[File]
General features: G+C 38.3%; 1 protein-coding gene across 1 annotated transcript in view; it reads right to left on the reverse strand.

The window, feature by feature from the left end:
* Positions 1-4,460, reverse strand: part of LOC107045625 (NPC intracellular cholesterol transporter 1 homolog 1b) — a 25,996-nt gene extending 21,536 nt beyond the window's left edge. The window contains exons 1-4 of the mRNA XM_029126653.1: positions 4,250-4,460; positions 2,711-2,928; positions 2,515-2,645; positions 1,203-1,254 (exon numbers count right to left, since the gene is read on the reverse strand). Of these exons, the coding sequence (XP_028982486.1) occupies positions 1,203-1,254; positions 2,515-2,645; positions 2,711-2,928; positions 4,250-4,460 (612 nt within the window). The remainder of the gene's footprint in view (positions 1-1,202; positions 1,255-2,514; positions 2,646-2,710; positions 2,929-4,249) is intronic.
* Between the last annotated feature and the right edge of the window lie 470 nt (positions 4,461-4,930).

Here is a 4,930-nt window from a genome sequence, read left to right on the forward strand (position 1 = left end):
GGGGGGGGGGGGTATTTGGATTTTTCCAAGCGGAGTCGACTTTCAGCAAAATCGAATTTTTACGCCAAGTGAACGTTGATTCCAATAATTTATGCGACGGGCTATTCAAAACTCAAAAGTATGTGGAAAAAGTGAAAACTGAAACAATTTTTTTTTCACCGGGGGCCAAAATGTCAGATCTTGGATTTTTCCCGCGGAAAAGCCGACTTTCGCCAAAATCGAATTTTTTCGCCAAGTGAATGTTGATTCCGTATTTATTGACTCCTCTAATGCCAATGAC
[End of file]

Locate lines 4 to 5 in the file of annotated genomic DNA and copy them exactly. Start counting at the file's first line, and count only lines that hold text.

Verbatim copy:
* Between the last annotated feature and the right edge of the window lie 470 nt (positions 4,461-4,930).

Here is a 4,930-nt window from a genome sequence, read left to right on the forward strand (position 1 = left end):